The Restaurant Scene in Cuba: Paladar La Guarida

By Mario Rodriguez Graniel, MBA’15.

For years, Cuba’s restaurant scene was dominated by lackluster, drab state-owned restaurants. However, recently, there has been a shift in the country’s culinary scene due to the increase in privately-owned restaurants, or paladares. Paladares, which are usually family-run restaurants in people’s homes, first appeared during the 1990s, when the fall of the Soviet Union and consequent economic crisis forced the Cuban government to make economic reforms including allowing ownership of private businesses. Unfortunately, due to stringent regulations put in place by the government regarding quotas on the amount and type of products offered, limits on the number of seats allowed (only 12), and strict labor hiring rules, only a few paladares survived.

In May 2011, in an effort to shift toward a more free market economy, President Raul Castro’s government announced a new reform plan allowing some state-owned businesses, such as barbershops or restaurants, to become private. Havana currently has almost 2,000 private restaurants, a drastic increase from 2010, when the state reported only 74 private restaurants in the country’s capital.

View of Old Havana from La Guarida

A best-in-class example of a successful cooperative in the restaurant industry is La Guarida, a leading paladar in Havana. Opened in July, 1996, La Guarida resides in a magnificent early 20th century building, which used to be the owners’ multifamily residence. While the restaurant received early recognition due to its portrayal in the Fresa y Chocolate movie, its success was hampered by the series of regulations imposed at the time. Limiting seating to 12 customers at a time and only allowing family-member hires influenced the business’ growth potential and its scalability. Therefore, the owner decided to move to Miami with his family in order to open a restaurant there instead.

Years later, when the government decided to loosen the regulation for private enterprises, the family decided to move back and invest in the business. The seating regulation now allows owners to have two licenses, permitting 50 customers at each sitting, and restaurant owners can now hire any employee without government interference. The restaurant has received numerous prizes and certifications and prides itself from offering the most elegant and highest-quality cuisine in Havana, which is reflected in it being fully booked for months and years at a time – mostly by foreigners given that locals cannot afford such a restaurant experience.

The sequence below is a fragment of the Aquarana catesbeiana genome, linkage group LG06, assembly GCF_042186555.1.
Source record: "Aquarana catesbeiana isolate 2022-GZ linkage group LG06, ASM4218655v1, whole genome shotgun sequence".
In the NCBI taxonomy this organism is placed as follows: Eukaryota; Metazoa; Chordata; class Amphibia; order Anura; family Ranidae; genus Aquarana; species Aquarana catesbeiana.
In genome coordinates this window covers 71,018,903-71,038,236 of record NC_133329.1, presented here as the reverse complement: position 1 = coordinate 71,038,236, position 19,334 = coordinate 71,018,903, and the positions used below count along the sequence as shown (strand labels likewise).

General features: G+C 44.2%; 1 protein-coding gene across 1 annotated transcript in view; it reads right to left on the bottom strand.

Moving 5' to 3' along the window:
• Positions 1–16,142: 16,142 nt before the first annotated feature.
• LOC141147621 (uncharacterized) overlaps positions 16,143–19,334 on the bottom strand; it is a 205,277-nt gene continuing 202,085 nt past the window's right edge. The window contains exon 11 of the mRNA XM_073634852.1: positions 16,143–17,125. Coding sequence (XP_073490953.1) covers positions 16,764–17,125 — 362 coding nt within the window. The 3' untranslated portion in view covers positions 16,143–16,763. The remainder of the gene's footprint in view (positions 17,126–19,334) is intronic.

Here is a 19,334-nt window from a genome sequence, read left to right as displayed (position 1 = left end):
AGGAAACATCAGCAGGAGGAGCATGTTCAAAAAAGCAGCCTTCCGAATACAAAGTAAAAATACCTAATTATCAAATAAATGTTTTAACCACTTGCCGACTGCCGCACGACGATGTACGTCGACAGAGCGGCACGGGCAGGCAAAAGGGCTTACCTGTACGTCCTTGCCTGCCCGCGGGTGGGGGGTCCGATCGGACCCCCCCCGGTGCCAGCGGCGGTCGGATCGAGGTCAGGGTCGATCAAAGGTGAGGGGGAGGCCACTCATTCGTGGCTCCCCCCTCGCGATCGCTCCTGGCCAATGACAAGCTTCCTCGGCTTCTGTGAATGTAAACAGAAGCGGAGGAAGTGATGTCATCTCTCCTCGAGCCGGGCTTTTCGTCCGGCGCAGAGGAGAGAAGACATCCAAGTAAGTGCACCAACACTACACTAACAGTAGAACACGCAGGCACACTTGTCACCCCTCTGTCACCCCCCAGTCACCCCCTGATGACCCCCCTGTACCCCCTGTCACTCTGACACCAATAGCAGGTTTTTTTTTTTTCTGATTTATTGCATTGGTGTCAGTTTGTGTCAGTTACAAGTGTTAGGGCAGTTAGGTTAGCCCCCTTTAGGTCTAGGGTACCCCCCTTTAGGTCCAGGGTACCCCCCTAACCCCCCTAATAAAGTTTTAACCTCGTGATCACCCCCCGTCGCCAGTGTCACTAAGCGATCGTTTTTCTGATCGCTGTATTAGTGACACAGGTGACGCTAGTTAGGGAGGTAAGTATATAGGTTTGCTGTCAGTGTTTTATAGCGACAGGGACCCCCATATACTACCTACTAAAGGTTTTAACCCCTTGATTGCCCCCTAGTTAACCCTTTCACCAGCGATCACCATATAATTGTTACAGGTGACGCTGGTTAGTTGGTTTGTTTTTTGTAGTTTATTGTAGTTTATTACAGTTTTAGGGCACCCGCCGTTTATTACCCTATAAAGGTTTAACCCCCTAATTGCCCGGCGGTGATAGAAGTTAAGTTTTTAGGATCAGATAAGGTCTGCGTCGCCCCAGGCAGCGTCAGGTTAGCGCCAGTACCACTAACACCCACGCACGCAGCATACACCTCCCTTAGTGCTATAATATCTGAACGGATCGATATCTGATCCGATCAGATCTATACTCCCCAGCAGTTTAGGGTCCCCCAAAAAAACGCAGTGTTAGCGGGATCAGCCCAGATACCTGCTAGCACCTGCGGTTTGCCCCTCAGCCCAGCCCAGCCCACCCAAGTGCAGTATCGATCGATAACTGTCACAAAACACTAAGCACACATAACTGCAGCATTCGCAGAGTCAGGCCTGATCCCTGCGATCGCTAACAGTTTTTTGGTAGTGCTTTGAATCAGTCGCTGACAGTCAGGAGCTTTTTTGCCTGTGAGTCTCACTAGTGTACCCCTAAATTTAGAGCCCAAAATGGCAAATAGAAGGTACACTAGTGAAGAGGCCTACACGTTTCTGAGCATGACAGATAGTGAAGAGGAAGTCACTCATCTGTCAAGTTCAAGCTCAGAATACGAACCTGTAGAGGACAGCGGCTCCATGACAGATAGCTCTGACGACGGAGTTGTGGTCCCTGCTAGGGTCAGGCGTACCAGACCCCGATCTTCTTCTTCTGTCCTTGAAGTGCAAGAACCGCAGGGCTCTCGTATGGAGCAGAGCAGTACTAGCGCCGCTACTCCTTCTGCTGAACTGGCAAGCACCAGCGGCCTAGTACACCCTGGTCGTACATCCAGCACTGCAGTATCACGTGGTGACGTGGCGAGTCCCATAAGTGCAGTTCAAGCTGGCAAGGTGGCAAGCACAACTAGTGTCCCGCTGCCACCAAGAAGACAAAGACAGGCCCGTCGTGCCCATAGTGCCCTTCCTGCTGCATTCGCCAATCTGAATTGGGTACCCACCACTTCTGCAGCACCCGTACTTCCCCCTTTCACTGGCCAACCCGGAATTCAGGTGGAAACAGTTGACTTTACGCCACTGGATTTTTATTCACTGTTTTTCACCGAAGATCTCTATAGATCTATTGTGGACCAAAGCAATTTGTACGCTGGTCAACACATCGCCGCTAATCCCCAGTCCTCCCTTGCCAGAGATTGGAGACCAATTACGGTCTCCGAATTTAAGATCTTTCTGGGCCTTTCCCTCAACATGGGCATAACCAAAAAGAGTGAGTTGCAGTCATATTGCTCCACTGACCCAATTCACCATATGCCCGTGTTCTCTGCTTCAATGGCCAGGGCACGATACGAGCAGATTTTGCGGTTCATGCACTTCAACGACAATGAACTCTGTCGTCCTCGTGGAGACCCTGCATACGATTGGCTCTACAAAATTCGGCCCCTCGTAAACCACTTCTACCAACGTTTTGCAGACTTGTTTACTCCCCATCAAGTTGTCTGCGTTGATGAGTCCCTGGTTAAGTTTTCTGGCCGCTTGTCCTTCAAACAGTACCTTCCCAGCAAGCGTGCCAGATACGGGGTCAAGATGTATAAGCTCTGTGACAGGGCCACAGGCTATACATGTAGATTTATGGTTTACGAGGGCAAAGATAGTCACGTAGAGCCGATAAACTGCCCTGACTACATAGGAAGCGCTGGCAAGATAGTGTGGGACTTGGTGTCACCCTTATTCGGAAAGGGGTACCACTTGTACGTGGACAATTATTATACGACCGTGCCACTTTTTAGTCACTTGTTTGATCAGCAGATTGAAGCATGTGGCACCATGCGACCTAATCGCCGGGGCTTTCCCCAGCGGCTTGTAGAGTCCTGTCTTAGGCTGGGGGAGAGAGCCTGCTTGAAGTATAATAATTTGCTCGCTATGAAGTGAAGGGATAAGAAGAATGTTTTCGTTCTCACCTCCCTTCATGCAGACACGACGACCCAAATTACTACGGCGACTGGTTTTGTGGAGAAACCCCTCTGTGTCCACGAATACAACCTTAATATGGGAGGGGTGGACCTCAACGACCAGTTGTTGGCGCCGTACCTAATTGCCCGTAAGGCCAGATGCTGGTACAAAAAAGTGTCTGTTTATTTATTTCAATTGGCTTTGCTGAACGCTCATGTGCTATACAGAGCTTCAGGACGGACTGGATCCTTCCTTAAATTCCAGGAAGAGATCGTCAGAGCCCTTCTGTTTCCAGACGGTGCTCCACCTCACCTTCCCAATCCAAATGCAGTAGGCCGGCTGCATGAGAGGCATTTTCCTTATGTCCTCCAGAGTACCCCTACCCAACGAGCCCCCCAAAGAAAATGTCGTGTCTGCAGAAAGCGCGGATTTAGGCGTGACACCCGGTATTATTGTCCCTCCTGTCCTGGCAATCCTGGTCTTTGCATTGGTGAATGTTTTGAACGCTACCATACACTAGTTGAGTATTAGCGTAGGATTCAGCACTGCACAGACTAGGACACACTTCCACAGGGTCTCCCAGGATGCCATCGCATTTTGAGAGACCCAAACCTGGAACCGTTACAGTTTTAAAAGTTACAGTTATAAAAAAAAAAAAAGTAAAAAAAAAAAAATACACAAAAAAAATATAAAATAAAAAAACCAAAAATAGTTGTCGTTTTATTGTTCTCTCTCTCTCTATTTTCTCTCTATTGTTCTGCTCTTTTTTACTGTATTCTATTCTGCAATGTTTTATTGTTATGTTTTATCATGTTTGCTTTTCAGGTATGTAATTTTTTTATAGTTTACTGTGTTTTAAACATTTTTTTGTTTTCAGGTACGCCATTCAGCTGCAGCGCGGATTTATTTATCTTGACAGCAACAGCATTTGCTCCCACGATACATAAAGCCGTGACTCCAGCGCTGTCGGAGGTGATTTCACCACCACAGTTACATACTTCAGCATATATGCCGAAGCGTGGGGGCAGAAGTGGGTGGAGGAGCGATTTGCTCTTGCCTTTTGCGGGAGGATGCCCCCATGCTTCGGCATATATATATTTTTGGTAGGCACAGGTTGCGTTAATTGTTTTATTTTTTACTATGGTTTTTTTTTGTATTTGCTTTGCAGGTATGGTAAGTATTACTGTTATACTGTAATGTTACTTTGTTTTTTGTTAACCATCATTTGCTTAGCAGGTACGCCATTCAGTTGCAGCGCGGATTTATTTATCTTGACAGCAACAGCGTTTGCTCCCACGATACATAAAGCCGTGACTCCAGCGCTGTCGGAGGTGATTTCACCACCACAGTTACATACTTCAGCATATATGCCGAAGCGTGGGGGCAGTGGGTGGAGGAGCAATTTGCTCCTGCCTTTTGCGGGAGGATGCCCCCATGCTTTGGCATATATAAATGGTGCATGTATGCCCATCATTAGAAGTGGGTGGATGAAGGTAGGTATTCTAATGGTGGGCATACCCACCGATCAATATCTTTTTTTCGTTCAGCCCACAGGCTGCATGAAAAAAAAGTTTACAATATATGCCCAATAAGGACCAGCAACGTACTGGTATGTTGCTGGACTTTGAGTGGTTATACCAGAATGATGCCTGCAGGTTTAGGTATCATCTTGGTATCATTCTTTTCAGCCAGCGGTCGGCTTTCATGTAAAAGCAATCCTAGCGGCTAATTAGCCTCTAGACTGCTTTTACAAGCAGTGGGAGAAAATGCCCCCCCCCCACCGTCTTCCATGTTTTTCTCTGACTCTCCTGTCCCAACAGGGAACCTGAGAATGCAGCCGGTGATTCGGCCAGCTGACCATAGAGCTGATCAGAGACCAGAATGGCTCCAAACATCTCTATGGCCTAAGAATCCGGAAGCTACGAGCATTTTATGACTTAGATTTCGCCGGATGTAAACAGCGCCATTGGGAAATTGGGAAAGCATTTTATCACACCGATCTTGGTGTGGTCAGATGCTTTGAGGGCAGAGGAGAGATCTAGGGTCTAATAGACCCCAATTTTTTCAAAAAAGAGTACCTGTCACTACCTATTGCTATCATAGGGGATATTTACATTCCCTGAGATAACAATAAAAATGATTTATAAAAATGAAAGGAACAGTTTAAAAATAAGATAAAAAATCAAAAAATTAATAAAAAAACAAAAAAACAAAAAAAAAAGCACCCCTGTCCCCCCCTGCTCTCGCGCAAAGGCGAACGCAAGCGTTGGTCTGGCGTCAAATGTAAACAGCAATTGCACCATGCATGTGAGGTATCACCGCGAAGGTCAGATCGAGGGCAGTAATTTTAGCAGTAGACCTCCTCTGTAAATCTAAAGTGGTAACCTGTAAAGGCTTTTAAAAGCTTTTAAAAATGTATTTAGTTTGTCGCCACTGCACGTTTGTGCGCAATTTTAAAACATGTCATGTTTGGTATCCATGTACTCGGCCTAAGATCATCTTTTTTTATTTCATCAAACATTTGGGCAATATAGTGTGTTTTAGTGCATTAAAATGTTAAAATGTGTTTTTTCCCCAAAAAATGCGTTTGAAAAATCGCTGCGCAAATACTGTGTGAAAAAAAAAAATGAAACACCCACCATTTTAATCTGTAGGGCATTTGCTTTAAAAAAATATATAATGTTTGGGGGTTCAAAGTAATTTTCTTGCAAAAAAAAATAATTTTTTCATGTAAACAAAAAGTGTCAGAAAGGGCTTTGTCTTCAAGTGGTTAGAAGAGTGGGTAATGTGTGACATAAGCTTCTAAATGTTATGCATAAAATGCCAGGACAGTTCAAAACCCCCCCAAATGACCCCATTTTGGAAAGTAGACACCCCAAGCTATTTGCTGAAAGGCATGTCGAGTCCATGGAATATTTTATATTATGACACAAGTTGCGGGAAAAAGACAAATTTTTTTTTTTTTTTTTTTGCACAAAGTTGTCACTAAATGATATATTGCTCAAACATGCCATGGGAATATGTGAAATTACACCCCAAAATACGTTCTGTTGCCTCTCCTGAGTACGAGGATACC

We had an incredible time when we visited the restaurant. We were hosted by the founder and enjoyed the most succulent meal we had in Cuba and maybe in general. You should definitely go enjoy both the food and the venue!

Cuba’s Entrepreneur

By Mario Rodriguez Graniel, MBA ’15

A vibrant, independent private sector is emerging in Cuba, following recent government reforms allowing private enterprises to develop more freely in the country. After decades of state dominance, more and more Cubans have opted to become entrepreneurs or join a startup as a way to replace or supplement the reduced, fixed income from government-related jobs. Bed and breakfasts, restaurants, barbershops, and service-related businesses in areas such as technology and construction are flourishing. The implications of this phenomenon on the development of a middle class in a socialist regime are both, substantial and exciting. However, while the progress is tangible, so are the challenges. After meeting with a few entrepreneurs during my academic visit to Havana in March as part of an international seminar at Columbia Business School, I learned first-hand about issues related to access to capital and burdensome taxation, which often prevent some of these operations from getting off the ground or growing into larger companies. Yet, these obstacles only fuel the innovative thinking and impetus of these budding entrepreneurs and their hopes for redefining a new Cuba.

During my visit to 02, a one-of-a-kind wellness center in Havana’s Nuevo Vedado neighborhood, I had the opportunity to learn about the drastic tax structures connected to revenues and number of employees, which can surmount to tax rates of 150% for larger businesses. In response, entrepreneurs like the twin sisters Omara and Odalys, founders of 02,have developed an effective model in which they lease the different rooms of the center to their employees, which creates many small separate tax-paying entities operating under the same space. The hairdresser leases the salon and so does the spinning instructor and the spa’s masseuse with their respective areas. Another inspiring story was related to their launch marketing strategy. Given the low penetration of Internet access and bans for street advertising of private enterprises, the twins liaised with their neighborhood’s mailman and attached a small flier to different pieces of mails that would be delivered that day.

02 Spa Services
02 Spa Services
The 02 Gardens are rented for events and operate as a separate business entity
The 02 Gardens are rented for events and operate as a separate business entity

It remains to be seen whether the Cuban government will continue to move towards greater liberalization of new businesses and regulations that support not only their existence but also their expansion and partnership with state entities, in what could become a successful “hybrid” market economy. What is undeniable is the exceptional hope, enthusiasm, and creativity with which these entrepreneurs rise and fight for their business ideas and the wellbeing of their families – lessons that young entrepreneurs in countries, such as the US, which facilitate the opening of new businesses, should adopt and apply.